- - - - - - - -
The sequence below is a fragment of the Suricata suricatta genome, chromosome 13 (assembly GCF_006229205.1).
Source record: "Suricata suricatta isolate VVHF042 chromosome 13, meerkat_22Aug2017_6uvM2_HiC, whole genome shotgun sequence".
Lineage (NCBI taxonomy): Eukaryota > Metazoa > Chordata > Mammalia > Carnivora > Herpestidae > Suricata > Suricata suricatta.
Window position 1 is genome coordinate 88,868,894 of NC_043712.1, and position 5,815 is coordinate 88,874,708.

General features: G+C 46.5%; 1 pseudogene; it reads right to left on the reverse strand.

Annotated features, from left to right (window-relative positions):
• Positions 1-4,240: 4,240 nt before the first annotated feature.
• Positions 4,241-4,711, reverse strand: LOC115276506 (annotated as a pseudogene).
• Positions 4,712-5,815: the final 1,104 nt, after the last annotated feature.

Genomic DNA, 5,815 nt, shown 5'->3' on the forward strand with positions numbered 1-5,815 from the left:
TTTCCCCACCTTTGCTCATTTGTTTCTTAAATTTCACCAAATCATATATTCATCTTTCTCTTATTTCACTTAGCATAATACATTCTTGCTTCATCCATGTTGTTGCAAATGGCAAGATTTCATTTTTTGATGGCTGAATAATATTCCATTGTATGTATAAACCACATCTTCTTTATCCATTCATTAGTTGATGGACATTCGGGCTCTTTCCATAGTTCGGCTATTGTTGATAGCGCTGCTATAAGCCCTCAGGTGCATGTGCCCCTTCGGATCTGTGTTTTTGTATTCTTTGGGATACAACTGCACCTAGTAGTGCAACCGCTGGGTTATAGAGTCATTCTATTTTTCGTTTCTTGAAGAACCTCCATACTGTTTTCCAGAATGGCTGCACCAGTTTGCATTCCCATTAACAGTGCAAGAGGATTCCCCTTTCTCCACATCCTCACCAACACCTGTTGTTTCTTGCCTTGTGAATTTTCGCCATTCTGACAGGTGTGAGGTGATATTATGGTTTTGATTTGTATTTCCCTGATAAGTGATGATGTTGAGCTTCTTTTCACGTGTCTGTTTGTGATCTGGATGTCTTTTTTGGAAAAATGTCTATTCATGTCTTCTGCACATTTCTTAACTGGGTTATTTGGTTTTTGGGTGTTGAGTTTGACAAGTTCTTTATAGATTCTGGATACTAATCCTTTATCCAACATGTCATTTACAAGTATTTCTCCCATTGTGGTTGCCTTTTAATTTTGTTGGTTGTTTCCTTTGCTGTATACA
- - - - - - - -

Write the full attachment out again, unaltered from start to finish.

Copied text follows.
The sequence below is a fragment of the Suricata suricatta genome, chromosome 13 (assembly GCF_006229205.1).
Source record: "Suricata suricatta isolate VVHF042 chromosome 13, meerkat_22Aug2017_6uvM2_HiC, whole genome shotgun sequence".
Lineage (NCBI taxonomy): Eukaryota > Metazoa > Chordata > Mammalia > Carnivora > Herpestidae > Suricata > Suricata suricatta.
Window position 1 is genome coordinate 88,868,894 of NC_043712.1, and position 5,815 is coordinate 88,874,708.

General features: G+C 46.5%; 1 pseudogene; it reads right to left on the reverse strand.

Annotated features, from left to right (window-relative positions):
• Positions 1-4,240: 4,240 nt before the first annotated feature.
• Positions 4,241-4,711, reverse strand: LOC115276506 (annotated as a pseudogene).
• Positions 4,712-5,815: the final 1,104 nt, after the last annotated feature.

Genomic DNA, 5,815 nt, shown 5'->3' on the forward strand with positions numbered 1-5,815 from the left:
TTTCCCCACCTTTGCTCATTTGTTTCTTAAATTTCACCAAATCATATATTCATCTTTCTCTTATTTCACTTAGCATAATACATTCTTGCTTCATCCATGTTGTTGCAAATGGCAAGATTTCATTTTTTGATGGCTGAATAATATTCCATTGTATGTATAAACCACATCTTCTTTATCCATTCATTAGTTGATGGACATTCGGGCTCTTTCCATAGTTCGGCTATTGTTGATAGCGCTGCTATAAGCCCTCAGGTGCATGTGCCCCTTCGGATCTGTGTTTTTGTATTCTTTGGGATACAACTGCACCTAGTAGTGCAACCGCTGGGTTATAGAGTCATTCTATTTTTCGTTTCTTGAAGAACCTCCATACTGTTTTCCAGAATGGCTGCACCAGTTTGCATTCCCATTAACAGTGCAAGAGGATTCCCCTTTCTCCACATCCTCACCAACACCTGTTGTTTCTTGCCTTGTGAATTTTCGCCATTCTGACAGGTGTGAGGTGATATTATGGTTTTGATTTGTATTTCCCTGATAAGTGATGATGTTGAGCTTCTTTTCACGTGTCTGTTTGTGATCTGGATGTCTTTTTTGGAAAAATGTCTATTCATGTCTTCTGCACATTTCTTAACTGGGTTATTTGGTTTTTGGGTGTTGAGTTTGACAAGTTCTTTATAGATTCTGGATACTAATCCTTTATCCAACATGTCATTTACAAGTATTTCTCCCATTGTGGTTGCCTTTTAATTTTGTTGGTTGTTTCCTTTGCTGTATACA